Fashion Mama Cax, an Amputee Model and Disability Activist, Dies at 30

Fashion Mama Cax, an Amputee Model and Disability Activist, Dies at 30


Fashion|Mama Cax, Amputee Model and Disability Activist, Dies at 30

A Haitian-American, she landed fashion campaigns, appeared on the cover of Teen Vogue and walked runways at the White House and at New York Fashion Week.

Credit…Casey Kelbaugh for The New York Times

Mama Cax, a Brooklyn-born advocate for people with disabilities and a rising model who challenged the fashion industry’s standard of beauty by not shying away from displaying her prosthetic leg on the runway and in fashion campaigns, died on Dec. 16 in London. She was 30.

Her agency, Jag Models, confirmed the death, at Royal London Hospital. A cause was not given. Mama Cax, who lived in New York, said on her official Instagram account on Dec. 12 that she had experienced severe abdominal pain while in London and later learned that she had several blood clots. A statement posted on the site said she had spent her last week in the hospital.

“As a cancer survivor, she had grown accustomed to taking on life’s several challenges head on and successfully,” the statement said. “It is with that same grit (fervor) that she fought her last days on earth.”

She was born Cacsmy Brutus on Nov. 20, 1989, in Brooklyn. She studied in New York, France, Tunis and Rome, and had bachelor’s and master’s degrees in international studies, according to her website.

She was a teenager when she learned she had bone and lung cancer. After treatment she had a hip replacement, she said in an interview with Glamour magazine, but when her body rejected the hip, the decision was made to amputate her right leg.

She struggled to accept the changes.

“I probably spent one or two weeks without looking at my body whatsoever,” Mama Cax told the magazine. “That sort of disgust lingered and lasted throughout my early years in college. Feeling beautiful or being in a space where I would feel beautiful was not at all on my radar. It wasn’t a priority because I figured I could never get there.”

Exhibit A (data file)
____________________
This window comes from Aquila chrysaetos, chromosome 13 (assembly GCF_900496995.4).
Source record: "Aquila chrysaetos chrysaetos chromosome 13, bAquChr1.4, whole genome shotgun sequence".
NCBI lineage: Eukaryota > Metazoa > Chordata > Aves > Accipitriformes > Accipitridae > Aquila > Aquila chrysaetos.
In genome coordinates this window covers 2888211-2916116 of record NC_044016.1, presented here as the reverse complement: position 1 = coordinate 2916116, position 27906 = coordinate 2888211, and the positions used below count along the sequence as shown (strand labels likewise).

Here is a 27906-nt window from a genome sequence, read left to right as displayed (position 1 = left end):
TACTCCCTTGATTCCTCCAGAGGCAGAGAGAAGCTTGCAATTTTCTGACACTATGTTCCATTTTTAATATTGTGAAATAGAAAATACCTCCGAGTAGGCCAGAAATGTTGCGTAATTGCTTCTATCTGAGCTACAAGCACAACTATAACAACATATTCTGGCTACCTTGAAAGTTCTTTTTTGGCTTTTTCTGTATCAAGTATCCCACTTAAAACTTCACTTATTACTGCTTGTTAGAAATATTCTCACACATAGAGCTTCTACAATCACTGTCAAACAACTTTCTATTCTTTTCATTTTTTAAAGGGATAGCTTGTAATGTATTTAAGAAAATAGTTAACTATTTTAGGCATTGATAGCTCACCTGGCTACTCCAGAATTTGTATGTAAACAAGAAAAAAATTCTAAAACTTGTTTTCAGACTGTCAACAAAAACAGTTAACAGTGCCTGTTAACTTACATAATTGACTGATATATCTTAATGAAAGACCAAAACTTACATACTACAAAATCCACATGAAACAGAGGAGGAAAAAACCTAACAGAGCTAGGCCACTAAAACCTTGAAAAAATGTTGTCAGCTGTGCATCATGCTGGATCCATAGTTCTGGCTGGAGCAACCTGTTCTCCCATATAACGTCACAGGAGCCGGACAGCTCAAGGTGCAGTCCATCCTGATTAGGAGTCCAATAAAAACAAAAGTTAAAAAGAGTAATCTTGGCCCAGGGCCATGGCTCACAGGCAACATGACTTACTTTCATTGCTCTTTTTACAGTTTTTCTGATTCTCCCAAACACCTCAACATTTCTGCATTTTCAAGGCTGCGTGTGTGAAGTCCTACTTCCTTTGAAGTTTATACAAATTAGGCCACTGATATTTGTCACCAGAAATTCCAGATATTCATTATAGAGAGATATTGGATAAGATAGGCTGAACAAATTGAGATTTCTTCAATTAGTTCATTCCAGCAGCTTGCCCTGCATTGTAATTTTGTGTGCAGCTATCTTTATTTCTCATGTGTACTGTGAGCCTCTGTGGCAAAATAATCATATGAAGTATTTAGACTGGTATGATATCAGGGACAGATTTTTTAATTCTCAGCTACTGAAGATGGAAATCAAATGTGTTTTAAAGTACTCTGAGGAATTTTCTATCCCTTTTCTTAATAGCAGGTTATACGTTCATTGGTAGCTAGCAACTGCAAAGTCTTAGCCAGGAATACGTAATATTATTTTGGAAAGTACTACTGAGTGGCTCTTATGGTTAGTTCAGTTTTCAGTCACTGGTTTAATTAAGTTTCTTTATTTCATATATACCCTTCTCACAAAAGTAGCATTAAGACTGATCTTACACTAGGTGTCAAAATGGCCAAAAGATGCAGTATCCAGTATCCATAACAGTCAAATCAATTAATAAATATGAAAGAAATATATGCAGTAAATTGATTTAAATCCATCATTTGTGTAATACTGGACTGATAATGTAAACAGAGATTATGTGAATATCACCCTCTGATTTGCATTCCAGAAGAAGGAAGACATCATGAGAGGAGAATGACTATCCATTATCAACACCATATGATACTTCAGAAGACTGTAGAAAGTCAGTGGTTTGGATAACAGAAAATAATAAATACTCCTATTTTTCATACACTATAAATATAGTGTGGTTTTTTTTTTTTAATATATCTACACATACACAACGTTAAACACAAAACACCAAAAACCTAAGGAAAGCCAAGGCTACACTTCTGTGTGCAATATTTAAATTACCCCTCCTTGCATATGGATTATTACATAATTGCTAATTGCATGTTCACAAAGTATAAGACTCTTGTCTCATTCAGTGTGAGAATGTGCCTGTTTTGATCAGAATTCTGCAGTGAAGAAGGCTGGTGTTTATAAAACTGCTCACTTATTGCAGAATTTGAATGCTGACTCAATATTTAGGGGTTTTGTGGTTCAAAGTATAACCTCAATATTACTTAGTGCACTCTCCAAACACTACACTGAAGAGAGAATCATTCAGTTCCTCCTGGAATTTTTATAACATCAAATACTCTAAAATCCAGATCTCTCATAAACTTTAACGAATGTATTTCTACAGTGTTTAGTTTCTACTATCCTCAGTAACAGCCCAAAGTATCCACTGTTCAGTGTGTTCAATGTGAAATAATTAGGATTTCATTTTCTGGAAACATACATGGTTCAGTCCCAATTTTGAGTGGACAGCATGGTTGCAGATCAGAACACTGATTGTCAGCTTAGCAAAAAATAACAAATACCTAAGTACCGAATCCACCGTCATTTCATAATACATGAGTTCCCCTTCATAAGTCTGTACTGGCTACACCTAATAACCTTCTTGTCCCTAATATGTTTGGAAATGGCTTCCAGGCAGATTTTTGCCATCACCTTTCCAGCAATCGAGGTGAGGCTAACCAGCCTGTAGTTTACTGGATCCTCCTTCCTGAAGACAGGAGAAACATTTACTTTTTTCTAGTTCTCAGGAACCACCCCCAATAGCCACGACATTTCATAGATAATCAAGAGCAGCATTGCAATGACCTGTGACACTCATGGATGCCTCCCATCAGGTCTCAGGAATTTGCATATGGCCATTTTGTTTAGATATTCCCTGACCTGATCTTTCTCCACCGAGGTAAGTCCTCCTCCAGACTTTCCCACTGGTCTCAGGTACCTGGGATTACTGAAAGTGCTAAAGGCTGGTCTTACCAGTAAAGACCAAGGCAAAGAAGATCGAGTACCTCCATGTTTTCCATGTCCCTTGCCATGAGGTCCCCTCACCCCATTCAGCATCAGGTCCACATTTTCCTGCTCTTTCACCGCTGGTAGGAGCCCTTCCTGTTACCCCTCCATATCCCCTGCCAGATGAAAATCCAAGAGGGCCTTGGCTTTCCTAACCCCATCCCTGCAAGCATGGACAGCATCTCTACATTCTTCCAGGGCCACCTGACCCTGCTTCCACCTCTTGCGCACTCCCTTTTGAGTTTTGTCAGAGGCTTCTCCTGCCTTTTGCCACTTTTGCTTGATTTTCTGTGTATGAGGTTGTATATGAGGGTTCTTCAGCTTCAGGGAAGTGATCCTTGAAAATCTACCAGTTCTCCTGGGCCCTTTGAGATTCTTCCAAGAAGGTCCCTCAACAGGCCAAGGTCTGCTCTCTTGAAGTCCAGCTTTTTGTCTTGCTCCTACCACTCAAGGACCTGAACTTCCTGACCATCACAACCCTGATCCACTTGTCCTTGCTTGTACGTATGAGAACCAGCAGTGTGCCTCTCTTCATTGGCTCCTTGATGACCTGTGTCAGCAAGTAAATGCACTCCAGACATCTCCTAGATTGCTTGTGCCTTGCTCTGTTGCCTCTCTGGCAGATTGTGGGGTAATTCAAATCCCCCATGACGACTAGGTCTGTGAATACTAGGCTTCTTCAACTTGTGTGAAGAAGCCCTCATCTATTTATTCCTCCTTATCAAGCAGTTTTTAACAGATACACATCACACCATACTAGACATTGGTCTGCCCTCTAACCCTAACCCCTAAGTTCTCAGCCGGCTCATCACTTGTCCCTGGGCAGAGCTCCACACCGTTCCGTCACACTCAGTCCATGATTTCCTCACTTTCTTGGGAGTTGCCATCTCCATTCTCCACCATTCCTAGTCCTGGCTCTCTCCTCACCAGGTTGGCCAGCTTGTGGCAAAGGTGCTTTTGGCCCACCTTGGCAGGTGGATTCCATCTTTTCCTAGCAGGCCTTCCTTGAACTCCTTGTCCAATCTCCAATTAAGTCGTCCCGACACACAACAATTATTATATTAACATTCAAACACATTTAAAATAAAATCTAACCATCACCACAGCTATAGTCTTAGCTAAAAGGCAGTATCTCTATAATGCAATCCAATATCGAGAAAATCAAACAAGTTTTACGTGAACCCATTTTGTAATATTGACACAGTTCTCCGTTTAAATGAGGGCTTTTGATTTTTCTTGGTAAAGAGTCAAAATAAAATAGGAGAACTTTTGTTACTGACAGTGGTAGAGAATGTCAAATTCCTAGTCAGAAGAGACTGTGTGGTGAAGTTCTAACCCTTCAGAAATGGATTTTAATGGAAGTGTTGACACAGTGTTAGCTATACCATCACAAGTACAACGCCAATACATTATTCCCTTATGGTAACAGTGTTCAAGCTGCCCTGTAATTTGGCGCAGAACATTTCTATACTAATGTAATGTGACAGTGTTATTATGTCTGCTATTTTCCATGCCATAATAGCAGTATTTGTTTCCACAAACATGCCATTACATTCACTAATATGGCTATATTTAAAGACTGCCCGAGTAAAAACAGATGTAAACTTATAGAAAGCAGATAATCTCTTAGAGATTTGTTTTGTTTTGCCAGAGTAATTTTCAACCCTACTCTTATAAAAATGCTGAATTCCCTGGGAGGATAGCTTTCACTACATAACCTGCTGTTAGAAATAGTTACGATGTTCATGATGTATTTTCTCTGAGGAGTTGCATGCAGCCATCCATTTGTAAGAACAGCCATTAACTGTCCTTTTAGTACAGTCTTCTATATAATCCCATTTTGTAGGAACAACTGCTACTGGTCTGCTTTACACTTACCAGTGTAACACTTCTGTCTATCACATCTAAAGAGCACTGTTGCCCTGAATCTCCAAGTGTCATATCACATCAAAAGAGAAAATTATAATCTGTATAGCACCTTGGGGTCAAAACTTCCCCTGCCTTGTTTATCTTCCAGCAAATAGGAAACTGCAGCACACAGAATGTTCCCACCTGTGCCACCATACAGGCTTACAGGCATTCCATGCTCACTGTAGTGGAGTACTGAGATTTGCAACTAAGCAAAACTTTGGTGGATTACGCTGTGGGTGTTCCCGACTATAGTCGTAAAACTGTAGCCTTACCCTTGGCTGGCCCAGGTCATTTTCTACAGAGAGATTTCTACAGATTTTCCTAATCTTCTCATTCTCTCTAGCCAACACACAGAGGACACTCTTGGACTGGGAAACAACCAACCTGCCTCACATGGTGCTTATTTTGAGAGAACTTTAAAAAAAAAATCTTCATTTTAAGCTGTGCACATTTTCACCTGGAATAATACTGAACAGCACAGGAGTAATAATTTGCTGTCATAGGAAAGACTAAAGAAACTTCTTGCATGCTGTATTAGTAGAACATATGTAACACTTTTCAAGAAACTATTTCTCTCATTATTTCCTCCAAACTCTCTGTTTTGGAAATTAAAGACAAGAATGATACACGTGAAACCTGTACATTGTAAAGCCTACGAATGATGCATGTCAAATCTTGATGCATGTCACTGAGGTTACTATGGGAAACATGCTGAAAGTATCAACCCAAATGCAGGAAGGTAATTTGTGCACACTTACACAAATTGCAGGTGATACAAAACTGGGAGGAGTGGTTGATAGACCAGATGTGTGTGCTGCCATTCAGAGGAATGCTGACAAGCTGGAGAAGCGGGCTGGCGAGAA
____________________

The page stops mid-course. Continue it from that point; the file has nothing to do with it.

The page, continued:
She later began blogging about lifestyle and travel. She used her prominence to inspire other amputees, drawing attention by dressing up her prosthetic leg.

“I didn’t see body appreciation being shown to people with disabilities or people with scars, so I started sharing my story on Instagram,” she told The New York Times in May. “I was sharing for women who don’t see themselves as beautiful and don’t see their bodies celebrated.”

She secured her first advertising campaign in 2017 before signing with Jag Models. “It was so surreal knowing there can be a space for me in beauty,” she said. “From that point on, I knew I had an ability to break certain barriers.”

She went on to land campaigns for Tommy Hilfiger and Sephora and appeared on the September 2018 cover of Teen Vogue. She walked in a fashion show at the White House in 2016 as well as in shows for Chromat and Savage X Fenty, a brand by Rihanna, who called Mama Cax a “powerhouse beauty” on Twitter.

Mama Cax is survived by her mother, Marie Vilus; her father, Cacsman Brutus; and four sisters, Sabienne, Lei, Cassline and Ashley Brutus.

“She was representing a whole community that’s always been either misrepresented or just been invisible,” Jillian Mercado, a friend and fellow model, said on Saturday. “She was really good at educating people on not only her disability, but how you can be an ally to the community. She was one of the first people who had a disability on the catwalk.”

Stephanie Thomas, who is a fashion styling expert for people with disabilities and who worked with Mama Cax, said her impact on the fashion industry was “undeniable.”

“She wasn’t afraid to be herself,” she said. “What I loved about it is that she challenged norms not by putting other people down, but by having the courage to, you know, really express herself through fashion.”

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